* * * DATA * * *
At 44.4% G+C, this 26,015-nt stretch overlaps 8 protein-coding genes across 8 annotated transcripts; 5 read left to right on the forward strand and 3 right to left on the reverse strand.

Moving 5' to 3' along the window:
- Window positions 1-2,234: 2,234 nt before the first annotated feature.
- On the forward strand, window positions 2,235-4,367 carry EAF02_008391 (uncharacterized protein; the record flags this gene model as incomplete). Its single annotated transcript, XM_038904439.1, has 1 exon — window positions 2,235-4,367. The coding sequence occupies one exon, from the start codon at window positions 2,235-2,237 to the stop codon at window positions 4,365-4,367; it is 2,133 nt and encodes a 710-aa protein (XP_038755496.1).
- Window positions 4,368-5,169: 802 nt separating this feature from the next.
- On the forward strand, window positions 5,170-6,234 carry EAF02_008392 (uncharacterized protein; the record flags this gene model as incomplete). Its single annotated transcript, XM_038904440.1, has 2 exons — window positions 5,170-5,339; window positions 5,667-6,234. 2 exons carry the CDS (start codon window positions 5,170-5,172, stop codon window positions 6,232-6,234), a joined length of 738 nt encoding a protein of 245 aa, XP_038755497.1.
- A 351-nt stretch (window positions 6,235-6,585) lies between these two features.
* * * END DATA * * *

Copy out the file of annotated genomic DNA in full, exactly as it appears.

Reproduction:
At 44.4% G+C, this 26,015-nt stretch overlaps 8 protein-coding genes across 8 annotated transcripts; 5 read left to right on the forward strand and 3 right to left on the reverse strand.

Moving 5' to 3' along the window:
- Window positions 1-2,234: 2,234 nt before the first annotated feature.
- On the forward strand, window positions 2,235-4,367 carry EAF02_008391 (uncharacterized protein; the record flags this gene model as incomplete). Its single annotated transcript, XM_038904439.1, has 1 exon — window positions 2,235-4,367. The coding sequence occupies one exon, from the start codon at window positions 2,235-2,237 to the stop codon at window positions 4,365-4,367; it is 2,133 nt and encodes a 710-aa protein (XP_038755496.1).
- Window positions 4,368-5,169: 802 nt separating this feature from the next.
- On the forward strand, window positions 5,170-6,234 carry EAF02_008392 (uncharacterized protein; the record flags this gene model as incomplete). Its single annotated transcript, XM_038904440.1, has 2 exons — window positions 5,170-5,339; window positions 5,667-6,234. 2 exons carry the CDS (start codon window positions 5,170-5,172, stop codon window positions 6,232-6,234), a joined length of 738 nt encoding a protein of 245 aa, XP_038755497.1.
- A 351-nt stretch (window positions 6,235-6,585) lies between these two features.